The Tennant Creek FACS office has been given several notifications of suspected sexual abuse and neglect. Sources said children were being put at even greater risk by the department refusing to remove them quickly enough from bad homes. "The situation has to be extreme before FACS will step in," said the source, adding the problem had been created by the "stolen generation", the alleged removal of part-Aboriginal children from their parents last century.

Ms Lawrie said only a court could order a child being taken into care permanently.


The decline of grammar

Lynne Truss is a professional pedant. Her 2003 book Eats, Shoots and Leaves: The Zero Tolerance Approach to Punctuation sold 3 million copies worldwide. Truss has now followed up with a picture book for kids: Eats, Shoots and Leaves: Why commas really do make a difference. But should such a book be necessary at all?

Truss is avowedly fed up with poor teaching - or non-teaching - of punctuation, grammar and spelling in English schools. Her message is as relevant here as it is in Britain. Grammar and punctuation need to be taught well. It cannot be absorbed through the act of reading alone. Truss, in an interview in July with The Times Education Supplement, pithily summed up her frustration: "It's similar to music. You don't just pick up how to play the piano. I feel kids are being let down. In a communications age, knowing how to write is a life skill."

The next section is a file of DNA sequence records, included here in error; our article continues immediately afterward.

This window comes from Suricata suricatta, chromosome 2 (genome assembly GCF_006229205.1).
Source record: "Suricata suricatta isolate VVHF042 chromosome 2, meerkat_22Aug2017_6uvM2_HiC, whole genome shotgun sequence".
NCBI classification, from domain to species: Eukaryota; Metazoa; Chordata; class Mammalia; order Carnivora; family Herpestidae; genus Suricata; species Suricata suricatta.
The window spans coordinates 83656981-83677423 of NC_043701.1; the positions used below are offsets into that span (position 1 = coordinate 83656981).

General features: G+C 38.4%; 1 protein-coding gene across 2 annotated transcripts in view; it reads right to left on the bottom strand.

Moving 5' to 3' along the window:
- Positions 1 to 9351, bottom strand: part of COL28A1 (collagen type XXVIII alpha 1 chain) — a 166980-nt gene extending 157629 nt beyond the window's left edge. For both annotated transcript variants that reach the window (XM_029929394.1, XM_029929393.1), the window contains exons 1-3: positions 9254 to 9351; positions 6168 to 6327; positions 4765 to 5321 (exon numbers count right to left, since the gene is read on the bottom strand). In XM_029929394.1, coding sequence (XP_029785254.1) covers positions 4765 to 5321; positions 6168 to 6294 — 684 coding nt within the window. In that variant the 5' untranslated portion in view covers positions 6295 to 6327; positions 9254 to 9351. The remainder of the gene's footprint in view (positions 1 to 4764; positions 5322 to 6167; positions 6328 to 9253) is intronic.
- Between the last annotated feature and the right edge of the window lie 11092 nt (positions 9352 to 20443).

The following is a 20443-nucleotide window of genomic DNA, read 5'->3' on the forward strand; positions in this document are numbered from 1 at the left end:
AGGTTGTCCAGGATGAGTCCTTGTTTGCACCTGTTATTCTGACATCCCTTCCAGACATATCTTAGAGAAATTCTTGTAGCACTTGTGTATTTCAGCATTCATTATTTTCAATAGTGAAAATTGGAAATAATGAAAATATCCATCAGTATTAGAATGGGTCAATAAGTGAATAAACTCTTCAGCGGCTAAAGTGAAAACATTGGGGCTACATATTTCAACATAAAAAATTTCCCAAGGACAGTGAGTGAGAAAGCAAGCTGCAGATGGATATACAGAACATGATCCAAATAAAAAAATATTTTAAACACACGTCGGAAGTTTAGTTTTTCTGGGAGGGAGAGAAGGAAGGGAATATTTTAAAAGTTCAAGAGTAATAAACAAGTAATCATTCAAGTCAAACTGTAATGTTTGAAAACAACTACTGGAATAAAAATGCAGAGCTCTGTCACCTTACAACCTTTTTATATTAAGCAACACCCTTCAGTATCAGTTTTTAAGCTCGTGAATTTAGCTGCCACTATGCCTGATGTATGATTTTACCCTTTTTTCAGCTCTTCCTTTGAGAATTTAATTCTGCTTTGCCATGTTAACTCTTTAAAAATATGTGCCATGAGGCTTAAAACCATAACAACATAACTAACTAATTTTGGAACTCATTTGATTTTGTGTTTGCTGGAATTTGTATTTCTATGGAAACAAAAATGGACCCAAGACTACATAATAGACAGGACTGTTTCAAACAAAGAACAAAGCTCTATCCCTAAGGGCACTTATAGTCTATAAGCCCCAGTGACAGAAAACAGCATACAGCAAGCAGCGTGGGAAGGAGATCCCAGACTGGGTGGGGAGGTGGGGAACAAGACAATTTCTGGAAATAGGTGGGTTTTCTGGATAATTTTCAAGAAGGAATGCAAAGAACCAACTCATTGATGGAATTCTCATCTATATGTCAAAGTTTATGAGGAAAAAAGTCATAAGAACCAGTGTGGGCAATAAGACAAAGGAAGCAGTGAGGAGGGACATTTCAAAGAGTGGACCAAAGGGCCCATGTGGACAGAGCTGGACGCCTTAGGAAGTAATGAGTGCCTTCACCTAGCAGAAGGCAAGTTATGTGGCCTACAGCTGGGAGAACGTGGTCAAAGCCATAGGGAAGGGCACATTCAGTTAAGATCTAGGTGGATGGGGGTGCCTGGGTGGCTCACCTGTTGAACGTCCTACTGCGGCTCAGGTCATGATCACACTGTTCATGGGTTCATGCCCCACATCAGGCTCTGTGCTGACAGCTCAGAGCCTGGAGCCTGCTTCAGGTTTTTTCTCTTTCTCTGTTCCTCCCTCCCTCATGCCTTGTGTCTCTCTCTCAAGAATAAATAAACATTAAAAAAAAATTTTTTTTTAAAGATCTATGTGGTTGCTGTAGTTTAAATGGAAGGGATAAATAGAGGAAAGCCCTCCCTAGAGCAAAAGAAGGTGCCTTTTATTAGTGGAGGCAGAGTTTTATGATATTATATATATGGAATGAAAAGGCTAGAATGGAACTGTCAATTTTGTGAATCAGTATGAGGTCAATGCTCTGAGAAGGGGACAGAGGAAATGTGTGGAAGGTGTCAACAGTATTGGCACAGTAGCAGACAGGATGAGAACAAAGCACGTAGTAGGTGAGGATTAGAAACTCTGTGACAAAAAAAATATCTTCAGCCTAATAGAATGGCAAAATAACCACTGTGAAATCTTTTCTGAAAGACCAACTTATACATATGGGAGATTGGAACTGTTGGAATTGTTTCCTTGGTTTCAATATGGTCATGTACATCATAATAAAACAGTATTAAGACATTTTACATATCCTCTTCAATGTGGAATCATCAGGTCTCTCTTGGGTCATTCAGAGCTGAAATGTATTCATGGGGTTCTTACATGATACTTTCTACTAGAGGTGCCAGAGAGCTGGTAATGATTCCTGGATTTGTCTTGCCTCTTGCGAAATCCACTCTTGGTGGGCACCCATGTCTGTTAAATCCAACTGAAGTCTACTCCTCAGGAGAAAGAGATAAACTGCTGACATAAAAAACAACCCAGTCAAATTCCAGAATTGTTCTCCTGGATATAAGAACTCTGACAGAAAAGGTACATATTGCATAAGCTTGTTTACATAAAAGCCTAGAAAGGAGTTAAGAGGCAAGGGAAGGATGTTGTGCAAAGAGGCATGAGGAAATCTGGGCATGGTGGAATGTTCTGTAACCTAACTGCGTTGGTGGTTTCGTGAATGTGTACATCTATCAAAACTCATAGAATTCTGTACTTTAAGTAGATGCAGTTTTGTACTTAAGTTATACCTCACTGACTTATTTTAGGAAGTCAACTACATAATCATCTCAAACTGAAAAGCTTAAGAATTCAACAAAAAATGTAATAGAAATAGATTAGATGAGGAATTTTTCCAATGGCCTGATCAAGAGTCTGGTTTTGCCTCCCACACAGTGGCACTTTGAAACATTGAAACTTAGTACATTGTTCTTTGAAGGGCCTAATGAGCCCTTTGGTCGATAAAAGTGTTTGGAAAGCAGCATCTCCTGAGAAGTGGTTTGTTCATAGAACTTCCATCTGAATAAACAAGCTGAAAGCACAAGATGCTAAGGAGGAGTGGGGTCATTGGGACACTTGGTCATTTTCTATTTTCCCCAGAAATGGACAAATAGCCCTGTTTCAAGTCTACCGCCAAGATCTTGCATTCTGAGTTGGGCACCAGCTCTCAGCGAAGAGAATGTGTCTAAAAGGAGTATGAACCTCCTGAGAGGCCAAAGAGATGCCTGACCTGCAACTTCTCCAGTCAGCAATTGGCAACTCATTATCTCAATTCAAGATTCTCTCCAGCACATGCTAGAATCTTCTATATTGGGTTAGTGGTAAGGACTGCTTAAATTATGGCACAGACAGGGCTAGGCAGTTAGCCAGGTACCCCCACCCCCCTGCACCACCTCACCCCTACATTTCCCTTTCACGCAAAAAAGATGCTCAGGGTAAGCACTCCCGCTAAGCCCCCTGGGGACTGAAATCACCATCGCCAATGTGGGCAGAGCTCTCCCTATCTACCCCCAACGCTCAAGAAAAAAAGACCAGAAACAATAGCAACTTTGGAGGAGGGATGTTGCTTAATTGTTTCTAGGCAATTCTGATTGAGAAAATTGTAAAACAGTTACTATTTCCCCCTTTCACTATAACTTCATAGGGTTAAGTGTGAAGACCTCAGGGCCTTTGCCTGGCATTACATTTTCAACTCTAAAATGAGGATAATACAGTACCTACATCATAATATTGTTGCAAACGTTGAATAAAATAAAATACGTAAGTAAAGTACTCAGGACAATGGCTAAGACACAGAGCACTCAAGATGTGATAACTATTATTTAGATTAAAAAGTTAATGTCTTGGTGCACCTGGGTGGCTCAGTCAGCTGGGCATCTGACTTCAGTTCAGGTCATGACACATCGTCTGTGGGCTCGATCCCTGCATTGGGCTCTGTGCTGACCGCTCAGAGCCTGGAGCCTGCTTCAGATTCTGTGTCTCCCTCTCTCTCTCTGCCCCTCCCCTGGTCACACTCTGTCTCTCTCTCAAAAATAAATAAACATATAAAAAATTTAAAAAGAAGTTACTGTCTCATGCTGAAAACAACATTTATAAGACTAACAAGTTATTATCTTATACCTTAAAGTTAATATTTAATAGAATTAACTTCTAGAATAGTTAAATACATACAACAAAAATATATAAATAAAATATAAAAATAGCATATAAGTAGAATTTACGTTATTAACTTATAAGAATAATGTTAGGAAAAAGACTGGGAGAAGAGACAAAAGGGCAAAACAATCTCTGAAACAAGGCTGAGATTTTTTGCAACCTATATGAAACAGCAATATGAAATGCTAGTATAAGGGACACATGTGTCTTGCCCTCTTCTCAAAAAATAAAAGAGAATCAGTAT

Formal grammar is not a usual part of most English courses in Queensland schools. This has been the case since the 1970s when it went out of fashion and creativity at all costs was the preferred approach. The results have been ruinous. Although it is encouraging that Queensland Education Minister Rod Welford indicated in March that state schools would put increased emphasis on reading, grammar and spelling from prep to Year 9, this will take time.

The problem lies with the way teachers are prepared. In one sense, teachers who have gone through training courses since the 1970s are not to blame. They have not been taught grammar during their school days or in teacher training institutions. They enter the classroom not knowing any. It is, however, their unavoidable responsibility to learn how to teach the structure of language.